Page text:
From “fast fashion” to “ultra fast fashion”: the toxic cycle that devastates the environment

Elizabeth Smith

In recent decades, the fashion sector has undergone a radical and unprecedented transformation with the emergence of the “Fast Fashion” phenomenon, characterized by rapid and economically accessible production of clothing items, according to the dictates of the latest trends.

An approach developed to satisfy the growing demand for increasingly fashionable garments, without major sacrifices – other than quality – and which had its disastrous evolution into Ultra Fast Fashion.

Meaning of ultra fast fashion

Ultra fast fashion translates into production cycles that follow one another at a dizzying pace, from design to sale, up to consumption, both of clothing and accessories, constantly stimulating impulsive and compulsive purchasing.

In practice, if until some time ago fashion seemed accessible to us thanks to brands such as Zara or H&M (just to mention the best known), today it has become “ultra low cost”, due to brands that have redefined the very way of which we conceive it.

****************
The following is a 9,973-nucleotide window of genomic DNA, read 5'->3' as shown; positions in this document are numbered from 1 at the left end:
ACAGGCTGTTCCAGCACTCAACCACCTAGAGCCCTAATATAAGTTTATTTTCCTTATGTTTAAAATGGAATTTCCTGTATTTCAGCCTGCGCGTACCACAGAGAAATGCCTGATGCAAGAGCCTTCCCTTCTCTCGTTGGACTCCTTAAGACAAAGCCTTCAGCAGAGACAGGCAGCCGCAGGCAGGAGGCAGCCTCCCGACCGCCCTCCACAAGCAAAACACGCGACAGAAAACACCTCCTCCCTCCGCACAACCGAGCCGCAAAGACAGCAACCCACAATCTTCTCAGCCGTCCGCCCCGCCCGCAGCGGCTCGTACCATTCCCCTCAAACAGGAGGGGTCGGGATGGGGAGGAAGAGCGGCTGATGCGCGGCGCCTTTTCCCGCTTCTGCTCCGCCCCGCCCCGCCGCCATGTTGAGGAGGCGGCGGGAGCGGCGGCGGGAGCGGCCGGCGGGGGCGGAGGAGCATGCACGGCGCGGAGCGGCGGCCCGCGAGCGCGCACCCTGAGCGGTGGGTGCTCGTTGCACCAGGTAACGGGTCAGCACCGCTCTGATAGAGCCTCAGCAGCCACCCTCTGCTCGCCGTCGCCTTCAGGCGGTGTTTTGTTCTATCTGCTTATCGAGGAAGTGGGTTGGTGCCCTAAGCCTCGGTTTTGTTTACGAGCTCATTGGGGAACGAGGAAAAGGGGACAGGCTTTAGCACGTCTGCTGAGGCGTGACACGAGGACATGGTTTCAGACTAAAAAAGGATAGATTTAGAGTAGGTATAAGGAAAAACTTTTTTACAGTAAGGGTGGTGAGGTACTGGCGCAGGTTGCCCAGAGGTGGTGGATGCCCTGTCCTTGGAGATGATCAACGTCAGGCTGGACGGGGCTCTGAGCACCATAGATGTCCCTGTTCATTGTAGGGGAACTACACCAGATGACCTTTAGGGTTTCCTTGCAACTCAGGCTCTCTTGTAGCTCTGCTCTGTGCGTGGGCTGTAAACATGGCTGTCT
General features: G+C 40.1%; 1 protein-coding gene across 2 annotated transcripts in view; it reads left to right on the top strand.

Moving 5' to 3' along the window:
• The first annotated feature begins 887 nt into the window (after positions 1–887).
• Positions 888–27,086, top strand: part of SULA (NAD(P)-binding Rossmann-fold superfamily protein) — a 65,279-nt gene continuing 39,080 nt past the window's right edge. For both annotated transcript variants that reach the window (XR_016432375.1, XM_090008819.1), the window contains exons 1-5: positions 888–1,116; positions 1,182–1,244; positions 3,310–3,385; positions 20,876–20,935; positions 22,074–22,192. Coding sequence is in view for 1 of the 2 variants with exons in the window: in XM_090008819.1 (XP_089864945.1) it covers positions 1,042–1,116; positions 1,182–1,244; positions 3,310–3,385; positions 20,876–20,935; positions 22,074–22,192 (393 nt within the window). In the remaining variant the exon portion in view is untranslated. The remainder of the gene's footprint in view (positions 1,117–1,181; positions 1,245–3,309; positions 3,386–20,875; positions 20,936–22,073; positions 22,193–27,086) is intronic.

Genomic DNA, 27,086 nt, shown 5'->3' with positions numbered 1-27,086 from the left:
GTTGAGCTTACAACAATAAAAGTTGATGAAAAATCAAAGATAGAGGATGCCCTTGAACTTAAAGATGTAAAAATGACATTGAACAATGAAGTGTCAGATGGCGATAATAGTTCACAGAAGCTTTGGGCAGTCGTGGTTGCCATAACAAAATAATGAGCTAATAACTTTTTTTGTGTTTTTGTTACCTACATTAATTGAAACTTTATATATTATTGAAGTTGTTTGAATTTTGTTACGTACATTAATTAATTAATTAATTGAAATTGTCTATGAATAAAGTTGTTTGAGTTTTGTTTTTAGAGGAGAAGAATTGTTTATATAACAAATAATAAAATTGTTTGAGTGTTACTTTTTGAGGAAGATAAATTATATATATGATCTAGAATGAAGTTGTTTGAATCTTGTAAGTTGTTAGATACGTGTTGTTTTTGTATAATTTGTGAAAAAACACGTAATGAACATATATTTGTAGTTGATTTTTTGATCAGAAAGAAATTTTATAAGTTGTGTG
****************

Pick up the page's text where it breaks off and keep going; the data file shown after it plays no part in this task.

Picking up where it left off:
The leader in this type of approach (but unfortunately not the only one) is the Chinese giant Shein which, with its e-commerce, places up to 10 thousand items on the market a day.

The ultra fast fashion industry

Shein has a very aggressive approach, which brings together around 6,000 Chinese clothing factories, relying on internal management software that collects real-time feedback on which items are selling the most and which are least, in order to update what it seems like an infinite catalog practically on request.

All seasoned with an eye-catching advertising operation based on a team of influencers from all over the world.

The Chinese company, in fact, bombards Generation Z through platforms such as TikTok, with items at rock-bottom prices, promoted and made even more attractive by micro and macro influencers, who have a strong hold on young minds.

The environmental impact

As brands compete to stay ahead of the frenzy of the latest trends, the constant expansion of this industry model raises important questions about its short-term but especially long-term sustainability.

The environmentally unsustainable impact, in fact, is a cause for growing concern, especially due to practically non-existent policies.

Activists and environmental organizations such as Greenpeace are highlighting the negative impact of the Ultra Fast Fashion Industry on the environment, starting from the intensive use of unsustainable materials, up to the production of enormous quantities of textile waste, as well as the depletion of resources.

Read also: 10 documentaries on sustainability in fashion

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